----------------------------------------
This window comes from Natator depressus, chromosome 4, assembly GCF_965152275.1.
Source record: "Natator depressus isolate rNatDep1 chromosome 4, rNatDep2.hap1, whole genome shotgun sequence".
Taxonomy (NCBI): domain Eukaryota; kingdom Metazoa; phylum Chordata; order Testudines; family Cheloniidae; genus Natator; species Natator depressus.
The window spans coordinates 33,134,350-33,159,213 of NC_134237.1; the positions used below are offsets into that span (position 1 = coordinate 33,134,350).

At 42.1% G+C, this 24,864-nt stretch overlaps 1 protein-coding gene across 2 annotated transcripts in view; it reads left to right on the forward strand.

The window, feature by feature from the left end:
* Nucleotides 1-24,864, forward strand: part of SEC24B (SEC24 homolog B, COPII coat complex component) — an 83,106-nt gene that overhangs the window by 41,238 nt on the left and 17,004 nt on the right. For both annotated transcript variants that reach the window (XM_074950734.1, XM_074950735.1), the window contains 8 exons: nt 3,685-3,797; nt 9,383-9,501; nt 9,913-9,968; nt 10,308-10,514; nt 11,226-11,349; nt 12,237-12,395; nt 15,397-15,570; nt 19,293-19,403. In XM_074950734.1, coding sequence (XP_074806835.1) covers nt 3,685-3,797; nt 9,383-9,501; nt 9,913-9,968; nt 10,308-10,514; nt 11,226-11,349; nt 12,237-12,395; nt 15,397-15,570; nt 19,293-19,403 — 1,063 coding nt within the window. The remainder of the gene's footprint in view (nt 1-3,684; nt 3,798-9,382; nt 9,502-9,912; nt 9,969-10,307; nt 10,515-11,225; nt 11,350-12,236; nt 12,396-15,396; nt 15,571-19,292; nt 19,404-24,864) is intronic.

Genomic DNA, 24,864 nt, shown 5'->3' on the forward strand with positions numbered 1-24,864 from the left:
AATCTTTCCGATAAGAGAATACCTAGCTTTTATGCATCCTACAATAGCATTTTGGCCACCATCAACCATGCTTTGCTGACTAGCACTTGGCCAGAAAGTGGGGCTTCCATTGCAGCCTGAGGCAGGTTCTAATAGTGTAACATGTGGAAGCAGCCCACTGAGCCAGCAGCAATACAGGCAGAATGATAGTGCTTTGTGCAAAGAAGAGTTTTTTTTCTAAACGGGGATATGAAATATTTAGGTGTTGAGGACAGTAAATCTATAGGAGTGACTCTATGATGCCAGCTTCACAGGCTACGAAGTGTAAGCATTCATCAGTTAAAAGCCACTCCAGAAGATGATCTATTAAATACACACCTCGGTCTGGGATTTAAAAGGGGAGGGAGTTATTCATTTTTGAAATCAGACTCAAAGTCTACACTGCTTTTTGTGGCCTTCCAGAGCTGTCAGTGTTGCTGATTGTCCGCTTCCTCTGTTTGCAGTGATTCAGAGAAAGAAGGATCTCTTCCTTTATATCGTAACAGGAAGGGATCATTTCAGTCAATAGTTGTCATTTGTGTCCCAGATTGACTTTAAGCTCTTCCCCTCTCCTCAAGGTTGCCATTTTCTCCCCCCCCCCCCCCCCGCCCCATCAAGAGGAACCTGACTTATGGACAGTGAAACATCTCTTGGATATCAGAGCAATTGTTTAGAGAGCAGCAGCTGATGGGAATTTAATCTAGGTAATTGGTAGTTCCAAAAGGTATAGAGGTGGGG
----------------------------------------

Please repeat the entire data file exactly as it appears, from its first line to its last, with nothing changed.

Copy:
This window comes from Natator depressus, chromosome 4, assembly GCF_965152275.1.
Source record: "Natator depressus isolate rNatDep1 chromosome 4, rNatDep2.hap1, whole genome shotgun sequence".
Taxonomy (NCBI): domain Eukaryota; kingdom Metazoa; phylum Chordata; order Testudines; family Cheloniidae; genus Natator; species Natator depressus.
The window spans coordinates 33,134,350-33,159,213 of NC_134237.1; the positions used below are offsets into that span (position 1 = coordinate 33,134,350).

At 42.1% G+C, this 24,864-nt stretch overlaps 1 protein-coding gene across 2 annotated transcripts in view; it reads left to right on the forward strand.

The window, feature by feature from the left end:
* Nucleotides 1-24,864, forward strand: part of SEC24B (SEC24 homolog B, COPII coat complex component) — an 83,106-nt gene that overhangs the window by 41,238 nt on the left and 17,004 nt on the right. For both annotated transcript variants that reach the window (XM_074950734.1, XM_074950735.1), the window contains 8 exons: nt 3,685-3,797; nt 9,383-9,501; nt 9,913-9,968; nt 10,308-10,514; nt 11,226-11,349; nt 12,237-12,395; nt 15,397-15,570; nt 19,293-19,403. In XM_074950734.1, coding sequence (XP_074806835.1) covers nt 3,685-3,797; nt 9,383-9,501; nt 9,913-9,968; nt 10,308-10,514; nt 11,226-11,349; nt 12,237-12,395; nt 15,397-15,570; nt 19,293-19,403 — 1,063 coding nt within the window. The remainder of the gene's footprint in view (nt 1-3,684; nt 3,798-9,382; nt 9,502-9,912; nt 9,969-10,307; nt 10,515-11,225; nt 11,350-12,236; nt 12,396-15,396; nt 15,571-19,292; nt 19,404-24,864) is intronic.

Genomic DNA, 24,864 nt, shown 5'->3' on the forward strand with positions numbered 1-24,864 from the left:
AATCTTTCCGATAAGAGAATACCTAGCTTTTATGCATCCTACAATAGCATTTTGGCCACCATCAACCATGCTTTGCTGACTAGCACTTGGCCAGAAAGTGGGGCTTCCATTGCAGCCTGAGGCAGGTTCTAATAGTGTAACATGTGGAAGCAGCCCACTGAGCCAGCAGCAATACAGGCAGAATGATAGTGCTTTGTGCAAAGAAGAGTTTTTTTTCTAAACGGGGATATGAAATATTTAGGTGTTGAGGACAGTAAATCTATAGGAGTGACTCTATGATGCCAGCTTCACAGGCTACGAAGTGTAAGCATTCATCAGTTAAAAGCCACTCCAGAAGATGATCTATTAAATACACACCTCGGTCTGGGATTTAAAAGGGGAGGGAGTTATTCATTTTTGAAATCAGACTCAAAGTCTACACTGCTTTTTGTGGCCTTCCAGAGCTGTCAGTGTTGCTGATTGTCCGCTTCCTCTGTTTGCAGTGATTCAGAGAAAGAAGGATCTCTTCCTTTATATCGTAACAGGAAGGGATCATTTCAGTCAATAGTTGTCATTTGTGTCCCAGATTGACTTTAAGCTCTTCCCCTCTCCTCAAGGTTGCCATTTTCTCCCCCCCCCCCCCCCCGCCCCATCAAGAGGAACCTGACTTATGGACAGTGAAACATCTCTTGGATATCAGAGCAATTGTTTAGAGAGCAGCAGCTGATGGGAATTTAATCTAGGTAATTGGTAGTTCCAAAAGGTATAGAGGTGGGG